Lorraine’s post Mormons on Meeting Your (Birth) Child generated many comments about the Church of Jesus Christ of Latter Day Saints’ position on single mothers, adoption, and reunion. We encourage our readers to read the excellent letter on Feverfew from “M” correcting some of the statements about LDS beliefs. “M” identifies herself as a lifelong Mormon “who is currently attempting to live the precepts of the LDS faith while reconciling my adoption experience with the gospel of Jesus Christ. While I consider myself to be a disciple of Jesus Christ, I don’t consider myself to be a typical “Mormon” by any means because I tend to question with boldness the very existence of God.”
As many of you know, my daughter Rebecca was adopted by Mormons. Early in our reunion 12 years ago, I tried to learn about the Church. I’ve come to the conclusion that LDS Church leaders, like clever politicians, don’t take positions on issues when they don’t have to. Much like the platforms of political parties, the Church has core doctrines. These doctrines came from God via the first prophet, Joseph Smith, and have been “clarified” by subsequent prophets or presidents as they are also called.
Like political parties with their National, State and Local Committees, elected officials, candidates, precinct people, and the like, the Church has lots of “authorities”: second presidents, the Quorum of 12, the Council of 70, the president of the Relief Society, stake presidents, bishops, staff at LDS Family Services (which handles adoptions), and finally priests (every temple worthy male). These people (all men except for the president of the Relief Society) make statements about what Mormons should or should not do (have tattoos, for example – a definitely should not). But these statements are not Church doctrine and Church leaders disavow them if necessary. On the other hand, the doctrine is complicated and Mormons themselves may be confused about Church teachings or, in attempting to apply them, reach erroneous conclusions. Critics of the Church may twist statements by Church leaders much as Fox New Anchors distort remarks by Democratic party leaders, adding to the confusion.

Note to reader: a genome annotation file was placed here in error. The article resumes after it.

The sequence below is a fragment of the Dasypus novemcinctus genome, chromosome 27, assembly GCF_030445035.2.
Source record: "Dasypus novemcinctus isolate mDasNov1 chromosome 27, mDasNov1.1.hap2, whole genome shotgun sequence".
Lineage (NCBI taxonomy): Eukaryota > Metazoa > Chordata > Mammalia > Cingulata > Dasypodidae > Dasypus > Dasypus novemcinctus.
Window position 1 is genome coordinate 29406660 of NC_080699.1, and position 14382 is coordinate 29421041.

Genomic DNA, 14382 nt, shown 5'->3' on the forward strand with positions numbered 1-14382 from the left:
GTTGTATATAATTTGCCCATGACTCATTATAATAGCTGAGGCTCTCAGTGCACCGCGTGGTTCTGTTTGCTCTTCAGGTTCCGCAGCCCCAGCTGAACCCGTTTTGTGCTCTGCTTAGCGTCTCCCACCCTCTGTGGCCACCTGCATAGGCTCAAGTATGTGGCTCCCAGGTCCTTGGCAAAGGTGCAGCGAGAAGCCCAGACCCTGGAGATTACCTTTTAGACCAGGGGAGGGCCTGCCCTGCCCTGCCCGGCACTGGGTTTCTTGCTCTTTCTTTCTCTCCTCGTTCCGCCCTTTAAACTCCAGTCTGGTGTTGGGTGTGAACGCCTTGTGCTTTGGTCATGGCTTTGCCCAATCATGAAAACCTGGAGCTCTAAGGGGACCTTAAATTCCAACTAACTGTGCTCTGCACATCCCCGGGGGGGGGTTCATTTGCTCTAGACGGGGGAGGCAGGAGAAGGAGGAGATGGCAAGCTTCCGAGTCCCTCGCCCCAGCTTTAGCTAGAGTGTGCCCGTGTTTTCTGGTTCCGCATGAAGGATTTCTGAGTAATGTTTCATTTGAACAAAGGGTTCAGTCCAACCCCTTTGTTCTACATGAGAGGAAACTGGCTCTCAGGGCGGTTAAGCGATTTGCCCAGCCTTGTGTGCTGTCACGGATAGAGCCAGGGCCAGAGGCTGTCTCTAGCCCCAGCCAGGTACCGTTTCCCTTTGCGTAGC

As far as I can tell, the Church has no official positions on adoption or reunion although it strongly encourages adoption (“Placing the infant for adoption through LDS Family Services helps unwed parents do what is best for the child. Adoption is an unselfish, loving decision that blesses the birth parents, the child, and the adoptive family”) and discourages reunions.
As I have written here, LDS Family Services is a major player in the National Council for Adoption (NCFA), the leading opponent of open records legislation, comprising a quarter of its member agencies. The Church however, has never taken an official position on opening records, leaving it to LDS Family Services to carry the water. (Rebecca explained to me that opposition to opening records could not be Church doctrine because keeping records closed would not help prepare the world for the Second Coming of Christ).
I know that if the Church prohibited reunions Rebecca would not have spent over 10 years looking for me. On the other hand, the statement by a reader explaining why a Mormon woman might refuse contact with her surrendered child which started the examination of LDS teachings is undoubtedly also true. "I wonder if many of these (possibly) Mormon mothers still feel alone, isolated, and wholly unworthy of speaking out or seeking contact. The social stigma of being an "unwed mother" still looms large in the LDS church, even if you were an "unwed mother" decades ago - it is a label that will never leave you in this culture.”
Post script. The Church recognizes that members may be confused about church doctrine. After I posted the piece above, I ran into an article from the LDS Church News reminding Mormons to stick to Church-approved documents when preparing Church lessons and activities. According to the article, the Church has prepared a "correlation" in which "we take all the programs of the Church, bring them to one focal point, wrap them in one package, operate them as one program, involve all members of the Church in the operation — and do it all under priesthood direction." The article discouraged Mormons from consulting "unofficial lesson plans, resources and information found in books and on the Internet."